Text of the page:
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At 02:32 PM 9/20/2001 -0500, Don Ward wrote:
>At 07:10 PM 9/20/2001 +0000, you wrote:
>>I am a new scuba diver and had a terrible time in the certification dives
>>with taking my mask off and replacing it.  Is there any secrets to doing
>>this without panicking underwater???

I somehow got through my entire certification pool time without ever having
to tale my mask off.  Then I did my open water dives and the instructor,
who had never seen us before, took my wife's mask off and handed it to her
and she dealt with it so calmly that he didn't bother doing mine.

Thus I ended up going through divecon training, rescue, working with
students and so forth, and never had to take my mask off until I was doing
my instructor course and it came time for skills demonstration.  You see,
part of being an instructor is that you actually have to be able to do all
of those drills you teach, and do them smoothly and well.

I had significant apprehension about taking my mask off, for the first
time, after 200+ dives.  You know?  It really was no big deal.  You just
don't breathe in through your nose or you'll drown.

Wet the back of your hand.  I lick mine, some people think that is
gross.  You are doing it for the same reason that you lick a finger to see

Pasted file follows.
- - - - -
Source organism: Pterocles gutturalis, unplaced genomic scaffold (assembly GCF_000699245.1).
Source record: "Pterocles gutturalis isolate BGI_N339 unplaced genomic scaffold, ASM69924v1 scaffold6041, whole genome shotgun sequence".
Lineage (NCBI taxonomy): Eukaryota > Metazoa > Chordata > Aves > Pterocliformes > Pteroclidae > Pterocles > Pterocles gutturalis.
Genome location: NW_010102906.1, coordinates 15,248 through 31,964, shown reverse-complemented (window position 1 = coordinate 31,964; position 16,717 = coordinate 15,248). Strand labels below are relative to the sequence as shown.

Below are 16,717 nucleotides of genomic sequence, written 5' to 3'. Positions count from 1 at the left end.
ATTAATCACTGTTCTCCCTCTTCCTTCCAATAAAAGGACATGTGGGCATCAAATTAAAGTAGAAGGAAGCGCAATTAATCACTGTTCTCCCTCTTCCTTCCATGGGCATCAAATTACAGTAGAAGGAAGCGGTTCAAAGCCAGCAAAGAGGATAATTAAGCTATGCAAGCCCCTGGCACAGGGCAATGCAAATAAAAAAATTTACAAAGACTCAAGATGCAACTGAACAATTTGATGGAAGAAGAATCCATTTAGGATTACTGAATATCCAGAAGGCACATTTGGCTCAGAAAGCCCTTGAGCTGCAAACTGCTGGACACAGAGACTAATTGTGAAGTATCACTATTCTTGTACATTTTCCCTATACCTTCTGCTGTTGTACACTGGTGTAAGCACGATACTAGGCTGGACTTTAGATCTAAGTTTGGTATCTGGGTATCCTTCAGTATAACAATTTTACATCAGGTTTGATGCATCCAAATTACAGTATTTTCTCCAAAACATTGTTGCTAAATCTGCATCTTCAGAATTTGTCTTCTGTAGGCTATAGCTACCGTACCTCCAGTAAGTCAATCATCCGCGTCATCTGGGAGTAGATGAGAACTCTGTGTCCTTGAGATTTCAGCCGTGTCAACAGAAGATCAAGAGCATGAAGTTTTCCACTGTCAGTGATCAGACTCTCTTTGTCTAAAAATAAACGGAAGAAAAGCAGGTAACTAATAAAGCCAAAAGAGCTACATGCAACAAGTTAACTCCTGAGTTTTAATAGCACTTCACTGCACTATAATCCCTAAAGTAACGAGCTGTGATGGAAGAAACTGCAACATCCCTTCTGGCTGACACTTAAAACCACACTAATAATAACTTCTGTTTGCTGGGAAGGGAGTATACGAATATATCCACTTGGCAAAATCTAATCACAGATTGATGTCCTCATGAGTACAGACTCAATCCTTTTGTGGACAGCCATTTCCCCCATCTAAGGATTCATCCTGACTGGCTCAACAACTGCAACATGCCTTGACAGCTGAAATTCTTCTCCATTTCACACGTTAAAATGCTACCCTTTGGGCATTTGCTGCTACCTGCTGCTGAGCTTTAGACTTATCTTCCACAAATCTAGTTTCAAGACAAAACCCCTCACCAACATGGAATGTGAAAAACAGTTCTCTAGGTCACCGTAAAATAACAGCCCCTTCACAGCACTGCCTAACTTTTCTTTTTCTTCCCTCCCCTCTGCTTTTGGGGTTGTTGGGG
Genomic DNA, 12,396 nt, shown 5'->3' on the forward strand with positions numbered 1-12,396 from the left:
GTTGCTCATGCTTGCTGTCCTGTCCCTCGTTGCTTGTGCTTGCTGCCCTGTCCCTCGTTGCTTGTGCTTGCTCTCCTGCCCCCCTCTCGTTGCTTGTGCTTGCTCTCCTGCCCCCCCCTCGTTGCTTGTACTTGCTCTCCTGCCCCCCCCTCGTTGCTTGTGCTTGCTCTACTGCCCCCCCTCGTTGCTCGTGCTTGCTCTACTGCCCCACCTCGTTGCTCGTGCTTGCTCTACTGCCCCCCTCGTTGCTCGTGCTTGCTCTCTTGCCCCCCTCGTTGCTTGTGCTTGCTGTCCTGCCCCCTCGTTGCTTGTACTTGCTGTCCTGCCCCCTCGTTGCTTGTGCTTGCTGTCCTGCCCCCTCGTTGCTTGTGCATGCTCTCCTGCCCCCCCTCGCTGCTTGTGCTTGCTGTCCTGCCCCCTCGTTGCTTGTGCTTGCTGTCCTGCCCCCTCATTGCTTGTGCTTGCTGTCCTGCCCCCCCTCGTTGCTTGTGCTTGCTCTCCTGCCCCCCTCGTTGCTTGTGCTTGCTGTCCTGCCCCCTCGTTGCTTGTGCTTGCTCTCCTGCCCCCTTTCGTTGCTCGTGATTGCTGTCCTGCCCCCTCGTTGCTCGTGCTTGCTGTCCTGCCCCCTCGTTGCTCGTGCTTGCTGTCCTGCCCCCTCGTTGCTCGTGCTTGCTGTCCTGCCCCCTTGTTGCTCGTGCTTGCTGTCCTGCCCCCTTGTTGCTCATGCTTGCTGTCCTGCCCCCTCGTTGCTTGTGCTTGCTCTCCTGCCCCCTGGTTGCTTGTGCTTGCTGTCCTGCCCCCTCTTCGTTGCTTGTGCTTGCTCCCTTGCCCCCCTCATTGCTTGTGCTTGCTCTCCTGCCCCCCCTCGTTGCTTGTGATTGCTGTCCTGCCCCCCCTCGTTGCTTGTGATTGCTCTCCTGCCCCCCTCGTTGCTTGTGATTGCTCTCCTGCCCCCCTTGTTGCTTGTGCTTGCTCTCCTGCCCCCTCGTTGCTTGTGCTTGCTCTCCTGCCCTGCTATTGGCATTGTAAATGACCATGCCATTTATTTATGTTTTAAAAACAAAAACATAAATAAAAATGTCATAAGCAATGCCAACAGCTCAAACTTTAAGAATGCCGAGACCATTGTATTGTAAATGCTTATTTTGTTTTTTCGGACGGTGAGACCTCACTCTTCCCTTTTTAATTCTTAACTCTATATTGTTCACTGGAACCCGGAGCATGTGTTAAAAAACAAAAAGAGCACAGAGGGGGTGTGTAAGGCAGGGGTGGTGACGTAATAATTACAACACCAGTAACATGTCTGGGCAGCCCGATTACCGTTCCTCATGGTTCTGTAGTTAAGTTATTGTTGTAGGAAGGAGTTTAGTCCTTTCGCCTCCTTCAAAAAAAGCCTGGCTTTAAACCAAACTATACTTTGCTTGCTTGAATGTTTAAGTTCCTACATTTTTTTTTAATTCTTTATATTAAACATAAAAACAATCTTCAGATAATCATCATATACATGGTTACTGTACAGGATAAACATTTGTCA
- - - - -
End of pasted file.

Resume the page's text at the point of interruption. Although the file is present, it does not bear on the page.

which way the wind is blowing.

Now hold your hand under your nose, palm down, and breathe out with your
mouth open.  If you just relax, you'll feel the air coming out of your nose
and mouth.  Tense up like you are blowing the candles out of a
cake.  Exhale.  No air should be coming out of your nose.  I do not know
how to describe it, but everyone can do it.  Practice tensing just enough
that the air comes out of your mouth but not your nose.  Now tense that
way, and that much when your mask is off.  If the water gets up your nose,
it will be uncomfortable, but you won't drown.

There is no secret that I am aware of, and you are not alone.  Many, many
>students have this problem.  It is just a matter of practice.  I would ask
>the instructor if she will allow you to go with a class to the pool and
>practice, until you are comfortable.

This is another good idea.


>When I remove my mask, I blow a little air out my nose to keep water out,
>until the mask is in place.

As long as you can hold your head upright and maybe slightly forward, this
works as well.

I should have pointed out that once I had done this as a drill once, I
probably had my mask kicked off, knocked off by current, elbowed off,
pulled off by people rescuing me during rescue drills and  for various
other reasons about once every 25 dives or so.  I have no idea how I kept
it on as long as I did.

--
We often hear of war described as if it were some kind of impersonal
affliction, such as the Black Plague or famine.The fact is that war is not
just something that happens, it is something that people make happen, and
they make it happen for reasons. As Clausewitz said, war is the continuation
of politics by other means. Exactly. War is neither a hurricane nor a flood.
It is, on the contrary, the cutting edge of ideology.
   -- Jeff Cooper
Nick Simicich - [log in to unmask] - http://scifi.squawk.com/njs.html